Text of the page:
A Story of Creation: Behind the Scenes of a World Premiere
11 April, 2023
In April, violinist Arabella Steinbacher will join the Sydney Symphony to give the world premiere of a new violin concerto by award-winning composer Georges Lentz. Here Lentz and Steinbacher discuss inspiration, pushing the boundaries of the violin, and how music can speak to a universal human condition.
By Hugh Robertson
There is an idealised notion of the act of creation that it all happens in a flash, like the Big Bang:
Inspiration strikes, an idea is formed, and after a mad frenzy of composition a work of art is revealed to the world, fully formed and immutable. Of course that romantic image is often far from the reality, which involves hard work, revisions, and much wailing and gnashing of teeth. As the famous saying goes – variously attributed to Frank Norris, Dorothy Parker and George RR Martin – writers hate writing but love having written.
For composer Georges Lentz, the act of writing music is a slow and deliberate process. Lentz is well-known to Sydneysiders as a long-serving member of the Sydney Symphony’s violin section, but he is also one of Australia’s leading composers – awarded the prestigious Paul Lowin Prize for orchestral composition in 1997 and the Australasian Performing Right Association (APRA) award for best composition by an Australian composer in 2009, among many other accolades.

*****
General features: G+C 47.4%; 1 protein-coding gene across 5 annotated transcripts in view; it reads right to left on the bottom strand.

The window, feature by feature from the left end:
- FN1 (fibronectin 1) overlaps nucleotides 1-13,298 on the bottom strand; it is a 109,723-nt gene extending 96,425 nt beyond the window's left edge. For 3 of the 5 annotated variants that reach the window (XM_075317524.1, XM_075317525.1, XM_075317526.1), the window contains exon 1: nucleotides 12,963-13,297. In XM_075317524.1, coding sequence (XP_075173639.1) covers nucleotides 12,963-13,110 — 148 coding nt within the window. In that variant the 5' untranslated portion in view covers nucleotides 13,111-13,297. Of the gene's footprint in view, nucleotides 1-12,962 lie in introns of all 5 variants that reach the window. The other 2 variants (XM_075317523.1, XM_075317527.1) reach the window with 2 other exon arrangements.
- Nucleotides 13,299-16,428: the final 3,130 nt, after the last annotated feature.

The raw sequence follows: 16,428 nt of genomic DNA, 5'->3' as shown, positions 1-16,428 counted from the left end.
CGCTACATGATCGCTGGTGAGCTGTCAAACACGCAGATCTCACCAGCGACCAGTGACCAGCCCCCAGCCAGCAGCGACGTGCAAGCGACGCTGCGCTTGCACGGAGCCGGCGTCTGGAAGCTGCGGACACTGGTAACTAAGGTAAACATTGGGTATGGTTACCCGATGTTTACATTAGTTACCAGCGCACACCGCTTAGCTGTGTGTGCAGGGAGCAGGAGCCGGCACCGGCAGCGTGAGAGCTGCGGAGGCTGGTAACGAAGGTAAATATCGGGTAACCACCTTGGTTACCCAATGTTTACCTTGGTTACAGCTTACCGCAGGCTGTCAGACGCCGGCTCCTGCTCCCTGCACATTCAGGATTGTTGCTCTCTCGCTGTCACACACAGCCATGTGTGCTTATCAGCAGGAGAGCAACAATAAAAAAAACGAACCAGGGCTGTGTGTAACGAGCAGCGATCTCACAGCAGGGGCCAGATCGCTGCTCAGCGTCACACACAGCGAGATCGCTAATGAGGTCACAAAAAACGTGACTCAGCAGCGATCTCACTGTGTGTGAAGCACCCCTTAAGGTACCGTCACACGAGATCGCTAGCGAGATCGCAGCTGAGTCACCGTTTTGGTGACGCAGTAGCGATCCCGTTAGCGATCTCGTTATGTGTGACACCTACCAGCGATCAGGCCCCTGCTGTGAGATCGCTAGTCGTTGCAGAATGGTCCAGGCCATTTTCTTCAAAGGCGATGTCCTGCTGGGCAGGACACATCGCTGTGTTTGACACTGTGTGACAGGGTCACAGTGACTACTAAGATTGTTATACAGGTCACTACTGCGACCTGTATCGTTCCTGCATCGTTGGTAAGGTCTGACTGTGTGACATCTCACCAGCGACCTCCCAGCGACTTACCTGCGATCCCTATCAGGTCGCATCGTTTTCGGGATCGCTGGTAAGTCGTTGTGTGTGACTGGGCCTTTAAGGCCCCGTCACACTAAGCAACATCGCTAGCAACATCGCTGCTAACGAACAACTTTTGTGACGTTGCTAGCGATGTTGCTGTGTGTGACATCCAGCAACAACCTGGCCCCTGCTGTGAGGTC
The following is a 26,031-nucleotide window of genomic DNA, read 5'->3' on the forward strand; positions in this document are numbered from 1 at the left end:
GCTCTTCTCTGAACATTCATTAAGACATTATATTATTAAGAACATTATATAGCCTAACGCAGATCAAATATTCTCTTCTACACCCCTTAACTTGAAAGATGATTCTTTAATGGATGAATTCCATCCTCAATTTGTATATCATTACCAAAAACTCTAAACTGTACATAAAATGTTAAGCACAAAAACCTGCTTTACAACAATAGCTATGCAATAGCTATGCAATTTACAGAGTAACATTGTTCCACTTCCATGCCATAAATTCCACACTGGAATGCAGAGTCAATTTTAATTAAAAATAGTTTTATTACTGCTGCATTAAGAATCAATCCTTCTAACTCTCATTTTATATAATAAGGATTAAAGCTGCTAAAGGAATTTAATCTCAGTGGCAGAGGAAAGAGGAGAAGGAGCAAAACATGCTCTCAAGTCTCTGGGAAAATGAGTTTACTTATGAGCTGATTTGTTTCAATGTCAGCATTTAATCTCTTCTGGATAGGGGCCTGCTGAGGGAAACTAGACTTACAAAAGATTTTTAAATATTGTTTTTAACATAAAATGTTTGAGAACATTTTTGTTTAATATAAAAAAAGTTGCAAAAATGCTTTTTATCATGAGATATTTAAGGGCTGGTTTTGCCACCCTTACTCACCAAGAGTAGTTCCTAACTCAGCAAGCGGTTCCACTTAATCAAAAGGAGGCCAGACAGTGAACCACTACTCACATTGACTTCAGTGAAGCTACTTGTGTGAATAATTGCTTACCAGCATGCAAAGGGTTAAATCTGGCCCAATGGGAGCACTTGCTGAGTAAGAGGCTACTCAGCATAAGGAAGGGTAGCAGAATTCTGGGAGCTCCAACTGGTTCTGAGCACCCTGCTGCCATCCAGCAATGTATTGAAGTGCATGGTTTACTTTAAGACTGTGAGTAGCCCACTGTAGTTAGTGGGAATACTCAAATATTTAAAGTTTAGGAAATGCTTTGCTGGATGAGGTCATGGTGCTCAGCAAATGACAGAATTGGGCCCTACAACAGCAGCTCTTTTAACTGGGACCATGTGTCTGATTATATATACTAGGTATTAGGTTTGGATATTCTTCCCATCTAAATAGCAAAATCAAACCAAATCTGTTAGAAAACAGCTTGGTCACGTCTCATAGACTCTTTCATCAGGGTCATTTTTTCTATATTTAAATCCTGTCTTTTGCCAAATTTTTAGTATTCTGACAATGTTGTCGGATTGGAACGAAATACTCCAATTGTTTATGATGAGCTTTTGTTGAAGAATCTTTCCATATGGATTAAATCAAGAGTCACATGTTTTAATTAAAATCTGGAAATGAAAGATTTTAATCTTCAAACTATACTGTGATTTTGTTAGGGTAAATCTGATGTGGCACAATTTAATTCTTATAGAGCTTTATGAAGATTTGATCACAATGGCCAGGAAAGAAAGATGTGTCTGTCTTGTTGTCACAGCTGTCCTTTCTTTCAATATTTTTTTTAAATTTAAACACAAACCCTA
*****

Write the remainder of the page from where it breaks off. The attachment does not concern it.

Another major triumph came in 2022 with the opening of the Cobar Sound Chapel in Outback NSW, a purpose-built venue – designed by award-winning architect Glenn Murcutt – which houses a surround-sound four-channel projection of Lentz's vast digital composition String Quartet(s), and runs twenty-four hours a day all year round. This extraordinary project was the subject of an episode of the ABC’s Compass program and featured as the cover story of Limelight magazine’s April 2022 issue.
Despite all these successes, Lentz remains far from a prolific composer. He rarely publishes new compositions or accepts commissions, and prefers to work on each of his pieces over a number of years, often working on several at the same time. He also writes his scores entirely by hand rather than using a computer program, demonstrating his seriousness of purpose and meticulous devotion to his craft.
So when he was approached by superstar German violinist Arabella Steinbacher to write a violin concerto for her, he immediately felt the weight of that task.
“The genesis of this piece was somewhat surprising and almost traumatic for me,” recalls Lentz. “I felt very honoured to be asked by Arabella to write a violin concerto for her, but I really believe that unless you have something ever so slight to add to the amazing music that's out there in the repertoire, then why bother?”